Recently, Mary Kennedy spoke with Carolyn Hart (Death on Demand series) and Donald Bain, (Murder, She Wrote series) for Mystery Scene about creating long-running characters, complex and appealing enough to stand the test of time. Both these icons in the mystery world have figured out the secret of how to keep readers happy for decades. They graciously shared their thoughts on building such icnoc characters with Mystery Scene.
Mary Kennedy: How do you keep your characters fresh and interesting?
Carolyn Hart: DEATH ON DEMAND, the 25th in the Death on Demand series, was just published last month. Are Annie and Max Darling still fresh? I hope so. If readers find them lively, the answer may lie in my relationship with Annie and Max. Some years ago, my daughter drew my husband aside and said quietly, “Daddy, I’m worried about Mother. I’m afraid she thinks these people are real.” He looked at her in surprise and said, “But they are.”
Donald Bain: Jesssica Fletcher’s insatiable curiosity about the world around her and its people is what keeps her fresh as a character. While she remains the same decent, loving and inquisitive woman, we keep her fresh by placing her in different situations (and places and times) to which she can react.
MK: Do the main characters evolve and change?
CH: Definitely. Even though at the end of every book Annie and Max are always young and carefree on their sea island, they know good times and bad. They discover what it means to care terribly and to fight for survival of love and life. They feel and therefore the reader will feel with them. Life is ever changing. Fictional characters must meet life on its own terms and respond as best they can.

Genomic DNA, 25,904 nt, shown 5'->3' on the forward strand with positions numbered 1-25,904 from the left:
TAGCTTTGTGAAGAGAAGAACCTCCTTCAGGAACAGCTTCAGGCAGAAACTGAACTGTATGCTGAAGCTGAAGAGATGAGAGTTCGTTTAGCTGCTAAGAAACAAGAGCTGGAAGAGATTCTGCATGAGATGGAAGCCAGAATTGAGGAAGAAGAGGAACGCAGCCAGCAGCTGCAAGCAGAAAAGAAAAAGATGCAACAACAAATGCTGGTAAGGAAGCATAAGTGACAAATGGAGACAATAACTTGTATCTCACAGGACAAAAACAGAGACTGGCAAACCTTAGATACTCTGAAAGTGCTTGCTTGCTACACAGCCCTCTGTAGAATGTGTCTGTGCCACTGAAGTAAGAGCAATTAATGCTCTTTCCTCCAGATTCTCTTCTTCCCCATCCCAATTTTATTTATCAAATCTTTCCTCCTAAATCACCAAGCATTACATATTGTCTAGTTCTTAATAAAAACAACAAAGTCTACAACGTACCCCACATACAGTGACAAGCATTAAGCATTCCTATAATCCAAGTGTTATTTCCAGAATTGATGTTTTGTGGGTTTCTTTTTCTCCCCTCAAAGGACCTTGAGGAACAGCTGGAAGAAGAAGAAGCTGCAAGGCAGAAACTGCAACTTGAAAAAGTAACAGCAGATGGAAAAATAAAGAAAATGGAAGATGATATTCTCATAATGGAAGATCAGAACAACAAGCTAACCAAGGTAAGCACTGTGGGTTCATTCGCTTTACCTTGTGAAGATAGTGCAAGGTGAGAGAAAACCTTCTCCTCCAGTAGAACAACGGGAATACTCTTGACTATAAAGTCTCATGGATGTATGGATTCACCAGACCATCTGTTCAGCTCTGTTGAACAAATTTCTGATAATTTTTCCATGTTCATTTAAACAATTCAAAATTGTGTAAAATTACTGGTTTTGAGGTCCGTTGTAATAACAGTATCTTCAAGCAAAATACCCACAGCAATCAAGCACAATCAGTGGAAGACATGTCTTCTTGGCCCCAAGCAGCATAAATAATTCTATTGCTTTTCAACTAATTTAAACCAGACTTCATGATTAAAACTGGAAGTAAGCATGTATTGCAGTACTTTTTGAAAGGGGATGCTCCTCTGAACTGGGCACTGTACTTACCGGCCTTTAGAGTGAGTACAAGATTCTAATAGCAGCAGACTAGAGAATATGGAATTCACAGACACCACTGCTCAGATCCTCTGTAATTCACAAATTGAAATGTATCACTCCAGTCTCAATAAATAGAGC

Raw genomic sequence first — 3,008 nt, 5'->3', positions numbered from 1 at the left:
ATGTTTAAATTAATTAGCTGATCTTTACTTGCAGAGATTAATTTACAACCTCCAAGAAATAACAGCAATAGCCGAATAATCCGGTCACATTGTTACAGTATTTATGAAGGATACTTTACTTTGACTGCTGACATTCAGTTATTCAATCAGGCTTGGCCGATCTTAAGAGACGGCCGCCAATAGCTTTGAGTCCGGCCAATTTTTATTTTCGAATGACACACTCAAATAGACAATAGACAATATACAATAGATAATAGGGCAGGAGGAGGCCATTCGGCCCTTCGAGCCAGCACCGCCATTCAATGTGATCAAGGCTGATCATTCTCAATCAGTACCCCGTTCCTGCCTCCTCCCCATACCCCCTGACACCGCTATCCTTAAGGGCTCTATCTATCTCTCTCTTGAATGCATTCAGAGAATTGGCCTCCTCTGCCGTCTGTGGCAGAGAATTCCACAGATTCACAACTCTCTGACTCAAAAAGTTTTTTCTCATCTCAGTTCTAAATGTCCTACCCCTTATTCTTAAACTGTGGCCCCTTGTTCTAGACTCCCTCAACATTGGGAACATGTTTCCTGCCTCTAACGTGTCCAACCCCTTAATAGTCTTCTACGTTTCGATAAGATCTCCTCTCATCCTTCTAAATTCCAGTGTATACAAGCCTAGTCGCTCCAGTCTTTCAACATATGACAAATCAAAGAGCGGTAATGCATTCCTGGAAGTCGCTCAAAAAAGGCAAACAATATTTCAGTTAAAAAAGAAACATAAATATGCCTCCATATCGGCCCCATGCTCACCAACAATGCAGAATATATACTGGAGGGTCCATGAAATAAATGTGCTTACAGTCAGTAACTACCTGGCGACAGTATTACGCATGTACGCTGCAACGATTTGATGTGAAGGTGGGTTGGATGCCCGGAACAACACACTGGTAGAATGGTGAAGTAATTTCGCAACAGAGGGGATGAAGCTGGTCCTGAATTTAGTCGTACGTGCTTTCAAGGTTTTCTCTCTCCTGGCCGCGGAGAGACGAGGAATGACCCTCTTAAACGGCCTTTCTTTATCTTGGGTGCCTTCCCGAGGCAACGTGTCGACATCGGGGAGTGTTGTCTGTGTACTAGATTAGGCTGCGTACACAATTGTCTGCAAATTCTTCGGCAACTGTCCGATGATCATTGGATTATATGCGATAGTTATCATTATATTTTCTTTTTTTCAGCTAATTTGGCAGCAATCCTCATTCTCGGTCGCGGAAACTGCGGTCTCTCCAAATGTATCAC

DB: The Jessica Fletcher character never changes, nor does she age over the course of the forty-five books to date in the series, which spans over twenty-five years. What does change are the surroundings in which she finds herself, and the challenges she faces in each book. That’s why “place” is so important to the series. By sending her off to various locales, she must rise to a different set of hurdles and dangers in each book, as well as navigate different cultures and new characters with whom she’s forced to interact.
MK: Do readers want the main character to remain the same?
CH: I’ve not received any feedback on that. Readers read the books for different reasons, but I don’t believe they want Annie and Max to change in any significant way. They seem to enjoy them just as they are.
DB: Our readers don’t want Jessica to change. A running debate between them is whether she should marry the dashing Scotland Yard Inspector, George Sutherland. Most readers like that she’s not married and free to travel the globe. A smaller number would like to see her marry George (and others have long lobbied for Jess to marry Dr. Seth Hazlitt.) This backstory also functions to allow the reader to experience change in her as she debates this issue.
MK: Do the main character’s core values remain the same?
CH: That is at the crux of the mystery novel. The protagonists want to live in a good and decent world and always strive to do the right thing.
DB: One of Jessica’s most appealing characteristics is that while she’s forced to confront prickly situations, including unsavory people, her core values never change and she brings them to bear to whatever situation in which she finds herself. Of course, that she never ages in the series helps us achieve this.
MK: As an author, what are the advantages of writing a series with long-running characters?
CH: Recurring characters mean the author knows the terrain and understands the character’s mores. It can be great fun to chop through the forest and blaze a new path, but there is charm and comfort in following a familiar path.
DB: Having been handed Jessica Fletcher as a character is a two-edged sword. On the one hand we’ve been given a great, full-fleshed character created and nurtured by the wonderful Angela Lansbury, as well as by the writers and directors of the TV series. On the other hand, we have restrictions as to what we can do with the character. NBC-Universal is extremely protective of the Jessica Fletcher character and brand, and for good reason. But it sometimes puts a crimp in what we’d like to see her do, or say at times.
MK: Thank you so much for giving us an insight into your fascinating characters and wishing you both continued success with your series.
Mary Kennedy is a psychologist and the author of The Talk Radio Mysteries and The Dream Club Mysteries for Penguin-Random House. Her latest release is Dream a Little Scream. You can visit her at www.marykennedy.net.